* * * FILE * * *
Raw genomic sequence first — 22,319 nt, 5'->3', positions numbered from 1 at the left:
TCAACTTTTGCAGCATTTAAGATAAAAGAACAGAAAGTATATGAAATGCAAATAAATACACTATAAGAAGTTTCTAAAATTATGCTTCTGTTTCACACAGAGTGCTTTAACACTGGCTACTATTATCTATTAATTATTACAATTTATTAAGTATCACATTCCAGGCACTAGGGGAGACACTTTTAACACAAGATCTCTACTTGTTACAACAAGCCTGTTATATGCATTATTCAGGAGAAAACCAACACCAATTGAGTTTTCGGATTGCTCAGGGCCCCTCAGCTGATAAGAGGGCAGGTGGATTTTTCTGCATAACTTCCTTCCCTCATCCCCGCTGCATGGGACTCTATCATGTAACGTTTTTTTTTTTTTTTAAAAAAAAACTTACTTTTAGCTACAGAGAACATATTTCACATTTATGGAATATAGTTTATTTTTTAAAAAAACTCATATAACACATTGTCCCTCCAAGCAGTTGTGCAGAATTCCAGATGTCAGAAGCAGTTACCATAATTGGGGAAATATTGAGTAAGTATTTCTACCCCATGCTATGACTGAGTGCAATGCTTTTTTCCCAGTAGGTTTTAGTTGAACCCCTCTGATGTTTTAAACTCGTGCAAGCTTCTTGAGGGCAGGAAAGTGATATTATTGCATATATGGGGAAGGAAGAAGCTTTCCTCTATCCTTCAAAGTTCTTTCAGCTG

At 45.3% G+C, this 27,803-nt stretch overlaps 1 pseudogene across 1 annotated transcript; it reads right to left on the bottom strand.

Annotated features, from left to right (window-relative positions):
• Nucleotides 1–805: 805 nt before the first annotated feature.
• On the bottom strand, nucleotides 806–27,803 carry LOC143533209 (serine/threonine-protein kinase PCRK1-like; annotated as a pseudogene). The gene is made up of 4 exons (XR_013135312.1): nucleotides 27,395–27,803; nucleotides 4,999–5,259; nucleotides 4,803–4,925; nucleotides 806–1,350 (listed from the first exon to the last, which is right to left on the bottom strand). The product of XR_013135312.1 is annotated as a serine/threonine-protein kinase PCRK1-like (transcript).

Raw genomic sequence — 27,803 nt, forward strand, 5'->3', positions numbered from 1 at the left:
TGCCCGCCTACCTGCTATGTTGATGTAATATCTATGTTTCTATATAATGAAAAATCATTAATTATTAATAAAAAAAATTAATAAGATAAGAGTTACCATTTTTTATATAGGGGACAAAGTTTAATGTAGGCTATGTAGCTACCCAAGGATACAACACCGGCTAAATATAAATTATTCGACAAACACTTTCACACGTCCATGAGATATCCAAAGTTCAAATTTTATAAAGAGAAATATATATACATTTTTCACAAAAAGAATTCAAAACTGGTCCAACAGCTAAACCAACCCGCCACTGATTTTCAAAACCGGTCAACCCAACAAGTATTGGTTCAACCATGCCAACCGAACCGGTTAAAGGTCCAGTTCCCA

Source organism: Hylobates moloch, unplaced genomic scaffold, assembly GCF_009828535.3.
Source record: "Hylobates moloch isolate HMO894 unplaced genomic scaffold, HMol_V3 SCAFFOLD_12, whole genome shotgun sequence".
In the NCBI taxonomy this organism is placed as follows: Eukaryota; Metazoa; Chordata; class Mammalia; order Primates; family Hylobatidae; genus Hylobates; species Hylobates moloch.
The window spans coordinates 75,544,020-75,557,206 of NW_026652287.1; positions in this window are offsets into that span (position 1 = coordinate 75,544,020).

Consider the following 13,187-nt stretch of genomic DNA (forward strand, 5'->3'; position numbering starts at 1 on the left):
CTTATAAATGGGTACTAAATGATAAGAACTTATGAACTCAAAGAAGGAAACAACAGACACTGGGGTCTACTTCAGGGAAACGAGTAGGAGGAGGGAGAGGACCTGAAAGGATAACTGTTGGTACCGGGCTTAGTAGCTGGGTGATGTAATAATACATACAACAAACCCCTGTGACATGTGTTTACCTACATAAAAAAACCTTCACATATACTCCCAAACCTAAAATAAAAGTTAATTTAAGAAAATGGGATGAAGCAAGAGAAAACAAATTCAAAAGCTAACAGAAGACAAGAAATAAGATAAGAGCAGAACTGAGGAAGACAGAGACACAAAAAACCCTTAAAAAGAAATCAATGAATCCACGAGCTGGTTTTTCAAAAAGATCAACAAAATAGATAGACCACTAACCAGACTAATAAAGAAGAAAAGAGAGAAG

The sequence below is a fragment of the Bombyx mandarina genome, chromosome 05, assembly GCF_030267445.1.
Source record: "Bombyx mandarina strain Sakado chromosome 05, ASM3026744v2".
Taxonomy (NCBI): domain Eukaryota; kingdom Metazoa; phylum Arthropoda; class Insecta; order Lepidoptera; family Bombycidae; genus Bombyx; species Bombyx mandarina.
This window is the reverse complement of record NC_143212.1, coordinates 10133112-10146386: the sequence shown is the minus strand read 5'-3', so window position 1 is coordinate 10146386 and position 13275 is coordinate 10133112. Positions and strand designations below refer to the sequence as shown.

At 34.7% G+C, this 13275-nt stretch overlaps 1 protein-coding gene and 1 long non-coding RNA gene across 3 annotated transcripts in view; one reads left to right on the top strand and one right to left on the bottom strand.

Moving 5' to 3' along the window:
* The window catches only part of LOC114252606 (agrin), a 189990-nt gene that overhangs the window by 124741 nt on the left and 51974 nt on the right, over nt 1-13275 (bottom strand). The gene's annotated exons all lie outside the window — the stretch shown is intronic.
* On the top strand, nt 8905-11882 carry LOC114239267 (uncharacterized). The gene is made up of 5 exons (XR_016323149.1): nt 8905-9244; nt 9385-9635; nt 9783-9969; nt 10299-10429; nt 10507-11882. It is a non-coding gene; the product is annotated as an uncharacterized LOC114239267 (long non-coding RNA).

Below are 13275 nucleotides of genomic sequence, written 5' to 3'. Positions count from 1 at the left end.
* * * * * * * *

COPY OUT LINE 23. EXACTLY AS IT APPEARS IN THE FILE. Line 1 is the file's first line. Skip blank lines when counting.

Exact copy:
Below are 13275 nucleotides of genomic sequence, written 5' to 3'. Positions count from 1 at the left end.